Wednesday, May 5, 2021

Traveling in Italy Now

 Updated in accordance with Decree-Law No. 44 of 22 April 2021. The measures shall remain in effect until 31 July 2021.

 

TRAVEL ABROAD AND FROM ABROAD TO ITALY


In view of the prevailing healthcare scenario, Italian citizens are discouraged to travel abroad except for reasons of necessity.

There are also strong restrictions for traveling from abroad towards Italy.

In case you are still planning to travel to Italy  from a foreign country, you need to refer to the rules and restrictions listed on “Focus: Italian citizens re-entering Italy and foreigners in Italy” of the Minister of Foreign Affairs.

 

FACE MASK AND DISTANCING


Throughout Italy, it is mandatory to wear a mask in public places indoors. The mask is also mandatory outdoors, except in cases where you are isolated from people who do not live togethet. In Lazio it is mandatory to wear a mask outdoors in any situation.

Those who are not required to wear masks:
- people who are carrying out sports activities
- children under the age of 6
- people with disabilities or conditions incompatible with the use of a mask; carers or care workers are not obliged to wear masks, in the event that the mask makes it impossible to interact between carers/care workers and persons with disabilities. The use of the mask is also recommended inside houses, in the presence of non-cohabiting people.

It is mandatory to maintain the safe distance of at least one metre from non-cohabiting people.

Some squares or streets may be closed to the public throughout the day or at certain time slots to avoid gatherings. Access to these squares or streets is allowed only to reach open shops and private houses.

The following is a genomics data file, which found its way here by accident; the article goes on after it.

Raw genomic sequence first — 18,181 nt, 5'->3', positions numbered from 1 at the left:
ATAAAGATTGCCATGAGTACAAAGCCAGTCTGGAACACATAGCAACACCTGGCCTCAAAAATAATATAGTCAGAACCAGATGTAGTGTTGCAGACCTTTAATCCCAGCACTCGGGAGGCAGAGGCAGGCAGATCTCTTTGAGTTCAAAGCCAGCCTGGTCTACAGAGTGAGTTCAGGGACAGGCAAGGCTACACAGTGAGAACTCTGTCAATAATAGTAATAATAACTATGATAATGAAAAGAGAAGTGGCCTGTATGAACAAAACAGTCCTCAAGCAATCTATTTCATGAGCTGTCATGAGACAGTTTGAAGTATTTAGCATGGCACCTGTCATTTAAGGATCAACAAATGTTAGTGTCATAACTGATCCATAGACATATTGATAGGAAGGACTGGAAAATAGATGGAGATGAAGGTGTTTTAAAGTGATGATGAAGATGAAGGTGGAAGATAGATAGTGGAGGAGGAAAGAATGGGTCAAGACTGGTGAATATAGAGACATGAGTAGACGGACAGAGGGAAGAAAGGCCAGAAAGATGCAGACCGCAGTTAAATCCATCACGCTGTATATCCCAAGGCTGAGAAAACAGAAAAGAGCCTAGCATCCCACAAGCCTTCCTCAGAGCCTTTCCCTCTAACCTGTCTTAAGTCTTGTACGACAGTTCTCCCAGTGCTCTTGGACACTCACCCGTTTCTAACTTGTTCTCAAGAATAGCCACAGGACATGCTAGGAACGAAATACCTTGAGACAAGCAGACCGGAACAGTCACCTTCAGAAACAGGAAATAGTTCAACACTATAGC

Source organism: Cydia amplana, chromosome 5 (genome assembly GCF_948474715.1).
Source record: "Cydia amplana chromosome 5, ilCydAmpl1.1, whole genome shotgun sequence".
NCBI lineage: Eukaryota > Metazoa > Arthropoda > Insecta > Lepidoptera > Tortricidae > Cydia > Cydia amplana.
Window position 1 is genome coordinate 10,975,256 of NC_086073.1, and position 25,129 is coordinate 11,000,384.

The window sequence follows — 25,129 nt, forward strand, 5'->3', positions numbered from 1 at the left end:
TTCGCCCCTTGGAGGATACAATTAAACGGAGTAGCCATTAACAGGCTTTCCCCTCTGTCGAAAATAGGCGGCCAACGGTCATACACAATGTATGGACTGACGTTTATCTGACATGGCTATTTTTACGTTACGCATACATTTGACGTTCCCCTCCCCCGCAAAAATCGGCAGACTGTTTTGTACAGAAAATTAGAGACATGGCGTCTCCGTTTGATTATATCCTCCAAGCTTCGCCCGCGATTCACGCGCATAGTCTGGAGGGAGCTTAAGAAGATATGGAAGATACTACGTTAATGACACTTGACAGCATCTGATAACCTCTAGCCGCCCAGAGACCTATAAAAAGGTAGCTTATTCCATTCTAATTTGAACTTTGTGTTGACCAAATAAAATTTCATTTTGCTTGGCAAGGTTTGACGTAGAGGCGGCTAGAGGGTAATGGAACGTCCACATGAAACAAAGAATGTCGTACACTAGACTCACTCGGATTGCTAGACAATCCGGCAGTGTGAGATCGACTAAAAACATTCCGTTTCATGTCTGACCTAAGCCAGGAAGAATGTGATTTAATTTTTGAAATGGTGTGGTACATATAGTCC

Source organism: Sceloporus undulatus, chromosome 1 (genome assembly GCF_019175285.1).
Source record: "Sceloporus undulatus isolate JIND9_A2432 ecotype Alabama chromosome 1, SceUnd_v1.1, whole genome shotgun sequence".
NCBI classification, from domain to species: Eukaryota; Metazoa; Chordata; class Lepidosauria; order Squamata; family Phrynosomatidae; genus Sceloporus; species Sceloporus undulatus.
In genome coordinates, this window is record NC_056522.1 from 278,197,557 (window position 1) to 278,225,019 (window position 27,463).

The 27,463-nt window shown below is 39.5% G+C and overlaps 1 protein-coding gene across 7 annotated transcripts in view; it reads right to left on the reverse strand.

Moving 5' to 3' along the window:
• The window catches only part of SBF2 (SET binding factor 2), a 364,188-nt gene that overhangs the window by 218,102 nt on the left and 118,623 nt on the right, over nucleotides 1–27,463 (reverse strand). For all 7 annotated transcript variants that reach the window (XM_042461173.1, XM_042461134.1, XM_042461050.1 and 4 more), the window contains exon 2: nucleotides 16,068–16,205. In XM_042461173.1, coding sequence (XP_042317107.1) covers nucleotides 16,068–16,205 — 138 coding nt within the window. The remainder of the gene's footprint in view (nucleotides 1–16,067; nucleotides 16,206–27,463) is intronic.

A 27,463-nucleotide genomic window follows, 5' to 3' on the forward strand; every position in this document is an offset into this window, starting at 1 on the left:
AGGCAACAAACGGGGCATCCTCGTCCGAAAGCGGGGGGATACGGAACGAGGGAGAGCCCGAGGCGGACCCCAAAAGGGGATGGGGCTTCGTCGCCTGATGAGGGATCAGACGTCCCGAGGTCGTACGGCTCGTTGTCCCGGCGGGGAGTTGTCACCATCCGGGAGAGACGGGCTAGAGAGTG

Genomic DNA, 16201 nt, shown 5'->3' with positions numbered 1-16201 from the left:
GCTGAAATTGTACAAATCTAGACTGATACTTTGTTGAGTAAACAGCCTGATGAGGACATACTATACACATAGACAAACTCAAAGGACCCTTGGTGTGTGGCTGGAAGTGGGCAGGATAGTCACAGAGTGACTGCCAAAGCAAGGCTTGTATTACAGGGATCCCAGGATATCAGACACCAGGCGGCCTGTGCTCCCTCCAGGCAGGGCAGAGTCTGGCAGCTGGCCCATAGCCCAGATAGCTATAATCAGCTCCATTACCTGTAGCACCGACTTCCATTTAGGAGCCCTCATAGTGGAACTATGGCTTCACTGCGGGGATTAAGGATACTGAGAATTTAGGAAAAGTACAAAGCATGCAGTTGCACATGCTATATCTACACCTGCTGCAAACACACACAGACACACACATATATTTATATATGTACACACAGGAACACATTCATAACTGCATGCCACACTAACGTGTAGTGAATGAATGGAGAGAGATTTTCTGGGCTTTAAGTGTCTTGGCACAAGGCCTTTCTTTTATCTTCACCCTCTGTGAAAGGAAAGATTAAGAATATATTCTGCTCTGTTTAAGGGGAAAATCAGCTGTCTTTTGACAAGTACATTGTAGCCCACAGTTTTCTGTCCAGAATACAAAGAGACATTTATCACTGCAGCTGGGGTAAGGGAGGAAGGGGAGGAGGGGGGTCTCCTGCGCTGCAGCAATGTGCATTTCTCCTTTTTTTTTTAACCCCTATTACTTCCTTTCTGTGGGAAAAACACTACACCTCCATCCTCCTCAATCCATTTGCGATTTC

It is recommended to limit travel, by public or private transport, for reasons of work, study, health, for reasons of necessity or to take advantage of services not suspended.

It is also recommended to download the Immuni app, created by the Ministry of Health and the Minister of Technological Innovation to limit the spread of Covid-19.

 

PUBLIC TRANSPORT


The means of public transport can operate with 50% of passengers.

 

TRAVELLING BY CAR


It is possible to travel by car without limitations together with spouses, cohabitants and stable relationships.

Non-cohabiting people

You can travel by car with up to 3 non-cohabiting people including the driver. Everyone in the car must wear a mask.
The passenger seat next to the driver must remain free. Passengers must sit on opposite sides of the rear seat leaving the centre seat free.
If the car has several rear rows, it can accommodate a maximum of two passengers per row seated on opposite sides of the seat, leaving the centre seat free.

 

TRAVEL AROUND ITALY


To ensure the safety of residents and tourists, the Italian government has introduced a classification of regions based on the colours white (minimum risk), yellow, orange and red (maximum risk).

Each colour corresponds to specific precautionary measures which regulate the freedom of movement within the region, movement between regions, and the opening of businesses, restaurants and cultural sites.

Movement between different regions in the white and yellow zones will be permitted.

Movement between different regions in the orange and red areas is allowed only for reasons of work, healthcare or proven urgency, with a self-certification indicating the reason for the move, or upon presentation of a COVID-19 green certification.

 

COVID-19 GREEN CERTIFICATIONS


Movement between regions in the orange or red zone is allowed if you possess a COVID-19 green certification, with which you can prove:

  • that you have been vaccinated against COVID-19
  • that you have recovered from COVID-19 infection
  • that you have tested negative in a rapid molecular or antigen test

Vaccination and recovery certifications are valid for six months, and the negative test certificate is valid for 48 hours. Certifications issued in the Member States of the European Union are recognised as equivalent, as are those issued in any third country that follows vaccination standards recognised by the European Union.

 

MEASURES VALID IN THE REGIONS IN THE YELLOW ZONE